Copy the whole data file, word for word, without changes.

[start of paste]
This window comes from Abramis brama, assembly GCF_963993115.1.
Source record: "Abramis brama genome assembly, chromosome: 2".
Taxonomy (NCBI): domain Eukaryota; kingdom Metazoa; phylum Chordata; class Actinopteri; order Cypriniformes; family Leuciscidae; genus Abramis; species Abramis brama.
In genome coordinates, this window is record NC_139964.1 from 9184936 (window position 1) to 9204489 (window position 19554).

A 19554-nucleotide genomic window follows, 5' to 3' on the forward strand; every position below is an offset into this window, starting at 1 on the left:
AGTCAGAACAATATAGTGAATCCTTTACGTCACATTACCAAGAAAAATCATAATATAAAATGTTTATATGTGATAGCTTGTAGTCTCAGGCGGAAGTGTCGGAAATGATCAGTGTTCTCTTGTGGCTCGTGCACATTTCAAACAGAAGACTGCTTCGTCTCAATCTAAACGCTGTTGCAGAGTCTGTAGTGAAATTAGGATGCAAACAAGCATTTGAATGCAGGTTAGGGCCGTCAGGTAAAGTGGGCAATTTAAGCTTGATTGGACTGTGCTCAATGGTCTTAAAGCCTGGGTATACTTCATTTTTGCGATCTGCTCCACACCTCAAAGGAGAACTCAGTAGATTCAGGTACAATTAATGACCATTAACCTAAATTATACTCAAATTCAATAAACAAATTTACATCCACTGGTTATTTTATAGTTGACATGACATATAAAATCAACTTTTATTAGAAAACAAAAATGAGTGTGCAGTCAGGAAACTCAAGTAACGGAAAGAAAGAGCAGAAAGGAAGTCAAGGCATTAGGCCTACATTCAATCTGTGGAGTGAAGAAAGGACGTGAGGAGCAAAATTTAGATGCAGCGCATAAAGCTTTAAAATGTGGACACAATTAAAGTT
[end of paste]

This window comes from Abramis brama, assembly GCF_963993115.1.
Source record: "Abramis brama genome assembly, chromosome: 2".
Taxonomy (NCBI): domain Eukaryota; kingdom Metazoa; phylum Chordata; class Actinopteri; order Cypriniformes; family Leuciscidae; genus Abramis; species Abramis brama.
In genome coordinates, this window is record NC_139964.1 from 9184936 (window position 1) to 9204489 (window position 19554).

A 19554-nucleotide genomic window follows, 5' to 3' on the forward strand; every position below is an offset into this window, starting at 1 on the left:
AGTCAGAACAATATAGTGAATCCTTTACGTCACATTACCAAGAAAAATCATAATATAAAATGTTTATATGTGATAGCTTGTAGTCTCAGGCGGAAGTGTCGGAAATGATCAGTGTTCTCTTGTGGCTCGTGCACATTTCAAACAGAAGACTGCTTCGTCTCAATCTAAACGCTGTTGCAGAGTCTGTAGTGAAATTAGGATGCAAACAAGCATTTGAATGCAGGTTAGGGCCGTCAGGTAAAGTGGGCAATTTAAGCTTGATTGGACTGTGCTCAATGGTCTTAAAGCCTGGGTATACTTCATTTTTGCGATCTGCTCCACACCTCAAAGGAGAACTCAGTAGATTCAGGTACAATTAATGACCATTAACCTAAATTATACTCAAATTCAATAAACAAATTTACATCCACTGGTTATTTTATAGTTGACATGACATATAAAATCAACTTTTATTAGAAAACAAAAATGAGTGTGCAGTCAGGAAACTCAAGTAACGGAAAGAAAGAGCAGAAAGGAAGTCAAGGCATTAGGCCTACATTCAATCTGTGGAGTGAAGAAAGGACGTGAGGAGCAAAATTTAGATGCAGCGCATAAAGCTTTAAAATGTGGACACAATTAAAGTT